Trenton Mayor Eric E. Jackson will break ground on renovations to Douglass House on E. Front and Montgomery Streets in Mill Hill Park on Monday at 12:30 p.m.
The Douglass House is one of the city’s oldest structures. General George Washington and his war council made pivotal decisions at house during the American Revolution, specifically the Battle of Assunpink on Jan. 2, 1777. This battle is also known as the Second Battle of Trenton, an American victory.
“Trenton is a place of deep history, culture and industrial innovation,” Jackson said. “Our great city has had a profound impact on the shaping of the American experience, and Douglass House is an essential part of that history.”
Funded by a portion of a $534,000 grant from the New Jersey Historic Preservation Trust Fund that the city matched dollar-for-dollar, the Douglass House interior will be restored—floors, plaster, woodwork, utilities.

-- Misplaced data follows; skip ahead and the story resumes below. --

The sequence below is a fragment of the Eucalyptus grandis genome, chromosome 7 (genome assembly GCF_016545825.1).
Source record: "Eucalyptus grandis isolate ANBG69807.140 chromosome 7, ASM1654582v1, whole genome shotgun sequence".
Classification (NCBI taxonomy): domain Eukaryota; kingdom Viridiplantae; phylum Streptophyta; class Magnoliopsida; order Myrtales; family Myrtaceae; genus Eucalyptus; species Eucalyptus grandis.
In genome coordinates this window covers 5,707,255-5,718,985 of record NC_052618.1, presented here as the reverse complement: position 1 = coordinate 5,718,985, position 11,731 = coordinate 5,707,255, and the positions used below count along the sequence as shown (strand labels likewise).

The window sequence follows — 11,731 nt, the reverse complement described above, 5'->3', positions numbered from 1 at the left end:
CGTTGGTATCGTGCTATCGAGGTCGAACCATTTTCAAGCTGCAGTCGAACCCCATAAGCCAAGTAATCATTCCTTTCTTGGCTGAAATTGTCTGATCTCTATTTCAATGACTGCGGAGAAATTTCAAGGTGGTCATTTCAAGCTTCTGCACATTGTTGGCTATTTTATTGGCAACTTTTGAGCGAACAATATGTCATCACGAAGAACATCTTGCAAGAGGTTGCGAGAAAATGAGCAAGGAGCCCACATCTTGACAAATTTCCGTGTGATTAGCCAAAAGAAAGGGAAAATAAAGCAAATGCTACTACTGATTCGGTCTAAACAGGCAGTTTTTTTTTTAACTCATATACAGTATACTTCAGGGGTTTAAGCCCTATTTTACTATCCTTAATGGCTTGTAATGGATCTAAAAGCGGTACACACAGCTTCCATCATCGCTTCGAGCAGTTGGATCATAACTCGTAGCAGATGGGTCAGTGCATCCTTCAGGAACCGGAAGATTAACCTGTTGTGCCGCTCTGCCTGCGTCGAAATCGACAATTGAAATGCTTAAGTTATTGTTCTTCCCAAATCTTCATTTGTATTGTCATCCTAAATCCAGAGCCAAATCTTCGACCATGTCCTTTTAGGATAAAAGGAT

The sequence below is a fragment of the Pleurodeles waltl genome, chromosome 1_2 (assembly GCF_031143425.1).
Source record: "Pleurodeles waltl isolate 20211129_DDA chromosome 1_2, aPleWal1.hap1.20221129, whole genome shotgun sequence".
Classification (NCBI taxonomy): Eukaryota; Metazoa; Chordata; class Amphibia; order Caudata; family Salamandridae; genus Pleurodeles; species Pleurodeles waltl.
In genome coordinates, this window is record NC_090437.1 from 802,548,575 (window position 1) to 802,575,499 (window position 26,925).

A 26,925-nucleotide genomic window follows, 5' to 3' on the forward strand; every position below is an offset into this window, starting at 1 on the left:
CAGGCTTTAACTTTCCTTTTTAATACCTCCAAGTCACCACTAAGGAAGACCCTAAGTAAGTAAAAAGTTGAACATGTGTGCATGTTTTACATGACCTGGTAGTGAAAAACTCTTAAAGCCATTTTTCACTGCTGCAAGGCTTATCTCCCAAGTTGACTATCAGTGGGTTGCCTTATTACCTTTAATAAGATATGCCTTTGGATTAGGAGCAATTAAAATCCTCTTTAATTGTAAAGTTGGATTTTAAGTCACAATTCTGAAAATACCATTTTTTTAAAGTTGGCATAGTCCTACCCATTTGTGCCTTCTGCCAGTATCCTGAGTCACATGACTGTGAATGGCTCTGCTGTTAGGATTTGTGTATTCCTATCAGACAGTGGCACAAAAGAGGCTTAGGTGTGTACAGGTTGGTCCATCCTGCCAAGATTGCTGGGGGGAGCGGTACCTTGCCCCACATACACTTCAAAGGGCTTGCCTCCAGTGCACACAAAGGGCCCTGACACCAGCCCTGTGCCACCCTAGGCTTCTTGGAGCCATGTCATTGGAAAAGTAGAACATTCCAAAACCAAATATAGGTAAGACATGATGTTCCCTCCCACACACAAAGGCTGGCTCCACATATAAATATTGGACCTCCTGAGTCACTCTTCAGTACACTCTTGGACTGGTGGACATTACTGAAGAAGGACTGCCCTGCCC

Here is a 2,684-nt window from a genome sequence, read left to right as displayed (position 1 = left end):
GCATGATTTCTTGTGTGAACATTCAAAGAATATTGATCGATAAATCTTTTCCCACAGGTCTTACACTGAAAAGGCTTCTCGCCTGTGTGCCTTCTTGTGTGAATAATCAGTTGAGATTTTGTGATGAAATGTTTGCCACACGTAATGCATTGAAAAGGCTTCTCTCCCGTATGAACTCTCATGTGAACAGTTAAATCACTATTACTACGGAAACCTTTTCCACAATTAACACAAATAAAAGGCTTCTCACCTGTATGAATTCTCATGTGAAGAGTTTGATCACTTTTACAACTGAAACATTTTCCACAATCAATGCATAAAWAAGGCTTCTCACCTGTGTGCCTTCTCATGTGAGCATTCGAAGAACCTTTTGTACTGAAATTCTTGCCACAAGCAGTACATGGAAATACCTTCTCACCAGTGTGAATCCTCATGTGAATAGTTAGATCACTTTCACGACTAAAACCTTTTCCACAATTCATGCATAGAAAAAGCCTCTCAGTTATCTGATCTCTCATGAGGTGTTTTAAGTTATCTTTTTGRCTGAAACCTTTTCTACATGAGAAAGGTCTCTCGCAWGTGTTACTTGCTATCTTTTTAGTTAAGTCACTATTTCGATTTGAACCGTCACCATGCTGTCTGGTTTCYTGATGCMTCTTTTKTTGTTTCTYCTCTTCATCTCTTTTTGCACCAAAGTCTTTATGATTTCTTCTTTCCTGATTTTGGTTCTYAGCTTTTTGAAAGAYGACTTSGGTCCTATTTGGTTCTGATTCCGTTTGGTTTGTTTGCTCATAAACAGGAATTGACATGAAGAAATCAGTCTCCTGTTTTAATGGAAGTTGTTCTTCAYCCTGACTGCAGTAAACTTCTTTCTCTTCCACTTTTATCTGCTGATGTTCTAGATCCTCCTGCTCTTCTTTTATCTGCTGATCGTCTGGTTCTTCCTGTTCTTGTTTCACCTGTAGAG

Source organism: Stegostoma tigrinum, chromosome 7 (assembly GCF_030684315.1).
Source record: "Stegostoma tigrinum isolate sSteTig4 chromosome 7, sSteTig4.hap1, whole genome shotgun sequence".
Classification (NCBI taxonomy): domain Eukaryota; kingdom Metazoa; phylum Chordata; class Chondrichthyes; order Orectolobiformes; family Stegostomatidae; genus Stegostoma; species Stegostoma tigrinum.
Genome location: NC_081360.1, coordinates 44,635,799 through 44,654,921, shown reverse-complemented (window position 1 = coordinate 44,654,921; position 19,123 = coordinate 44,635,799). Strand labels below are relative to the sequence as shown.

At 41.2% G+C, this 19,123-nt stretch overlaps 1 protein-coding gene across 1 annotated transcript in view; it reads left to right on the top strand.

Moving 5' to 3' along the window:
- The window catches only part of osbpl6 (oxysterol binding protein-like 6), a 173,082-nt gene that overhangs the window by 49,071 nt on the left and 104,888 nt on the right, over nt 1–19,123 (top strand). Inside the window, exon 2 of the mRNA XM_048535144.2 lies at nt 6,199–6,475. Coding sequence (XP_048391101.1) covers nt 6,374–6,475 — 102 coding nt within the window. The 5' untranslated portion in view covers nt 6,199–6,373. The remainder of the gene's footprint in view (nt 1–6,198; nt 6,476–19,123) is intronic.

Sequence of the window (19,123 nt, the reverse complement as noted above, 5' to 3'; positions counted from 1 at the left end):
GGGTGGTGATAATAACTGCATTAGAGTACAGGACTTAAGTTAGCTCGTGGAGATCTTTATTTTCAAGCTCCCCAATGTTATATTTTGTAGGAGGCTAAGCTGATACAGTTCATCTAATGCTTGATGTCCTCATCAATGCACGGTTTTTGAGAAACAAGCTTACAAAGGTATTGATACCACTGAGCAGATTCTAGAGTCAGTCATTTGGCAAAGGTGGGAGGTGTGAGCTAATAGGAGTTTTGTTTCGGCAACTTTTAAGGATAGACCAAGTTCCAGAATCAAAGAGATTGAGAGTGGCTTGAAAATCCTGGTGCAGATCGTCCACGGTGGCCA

The project will also involve the installation of accessible restrooms for Mill Hill Park visitors in the house’s lower level, along with an accessible path and ramp to the house.
A key renovation focus will be to create signs that educate visitors on the history of the site: One at the house itself and three throughout the park that detail the role of Douglass House in influencing the American experience. One interpretive sign will be unveiled at the groundbreaking.
Douglass House was built in 1760 and purchased by Alexander Douglass Quartermaster in 1769. The property was later moved three times: First, from its original location at 191 S. Broad Street, to 478 Centre Street in 1876; to Stacy Park in 1926; then to its final location in Mill Hill Park in 1972. Douglass House was listed on the National Register of Historic Places in 1970.